Welcome to the News section of the iNSiGHT Ornithology website (
www.simoncherriman.com). This blog contains updates about various things I've been up to, interesting environmental issues and observations I make regularly while going about my day. It is designed to be fun AND educational, and inspire you about our wonderful natural world. Happy reading!

Sunday, 18 November 2012

Legless Lizard Lesson


I always get angry when I find animals killed on the road, immediately thinking there should have been an opportunity to avoid this. And dead reptiles always evoke feelings of suspicion - I've heard many people admit to deliberately killing snakes. However, road deaths can sometimes provide a valuable educational opportunity.

This morning I drove past Mundaring Christian College and, as you can see in the above picture, noticed a limp-looking reptile on the road. I pulled over and closer inspection revealed a beautifully marked Burton's Legless Lizard (Lialis burtonis). I considered that someone may have hit it on purpose, mistaking the long, slithering body for that of a snake. But closer inspection revealed this animal hard barely a scratch on it, and could quite easily have been clipped by accident. Here you can just see traces of blood on her head near the ear opening. You can also see the amazing scale detail and patterning on this beautiful animal:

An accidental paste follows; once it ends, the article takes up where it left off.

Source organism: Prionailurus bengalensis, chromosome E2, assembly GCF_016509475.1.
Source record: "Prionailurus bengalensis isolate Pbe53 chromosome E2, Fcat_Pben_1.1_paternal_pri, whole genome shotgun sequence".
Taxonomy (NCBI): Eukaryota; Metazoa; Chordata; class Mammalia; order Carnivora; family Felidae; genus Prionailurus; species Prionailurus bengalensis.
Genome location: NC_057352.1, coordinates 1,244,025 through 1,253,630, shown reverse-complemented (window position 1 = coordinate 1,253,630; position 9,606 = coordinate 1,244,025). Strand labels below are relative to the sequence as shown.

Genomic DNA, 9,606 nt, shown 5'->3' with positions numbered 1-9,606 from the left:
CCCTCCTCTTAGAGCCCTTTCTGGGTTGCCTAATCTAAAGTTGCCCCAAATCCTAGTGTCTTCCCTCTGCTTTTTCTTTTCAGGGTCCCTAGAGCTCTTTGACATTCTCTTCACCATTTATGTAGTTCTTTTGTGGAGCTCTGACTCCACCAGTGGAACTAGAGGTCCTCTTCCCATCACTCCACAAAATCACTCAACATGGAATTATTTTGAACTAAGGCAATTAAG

Burton's Legless Lizards are quite common in the Perth region, living in remnant bushland and feeding on other reptiles, especially small skinks, which they crunch up in their strong jaws. They can come in a variety of colours, being a plain pale cream, grey, dark brown, or like this one, having a beautifully striped pattern on their back. They are a stunning animal to see and another part of our unique biodiverse reptile life in the Perth region.

The tragic part of my tale is that this lizard was a female carrying eggs (known as 'gravid') and was probably on her way to find a place to lay them. I could feel at least five hard shapes in her belly, which is noticeably fat in the below picture. So in this sad case, the one animal being hit actually caused the death of more than six reptiles.

I hope this provides a valuable lesson - drive slowly and keep a sharp eye on the road as you pass remnant bushland. And next time you see a 'snake' on the road, have a closer look and you might get an opportunity to see an unusual, harmless and quite beautiful animal you've never encountered before.



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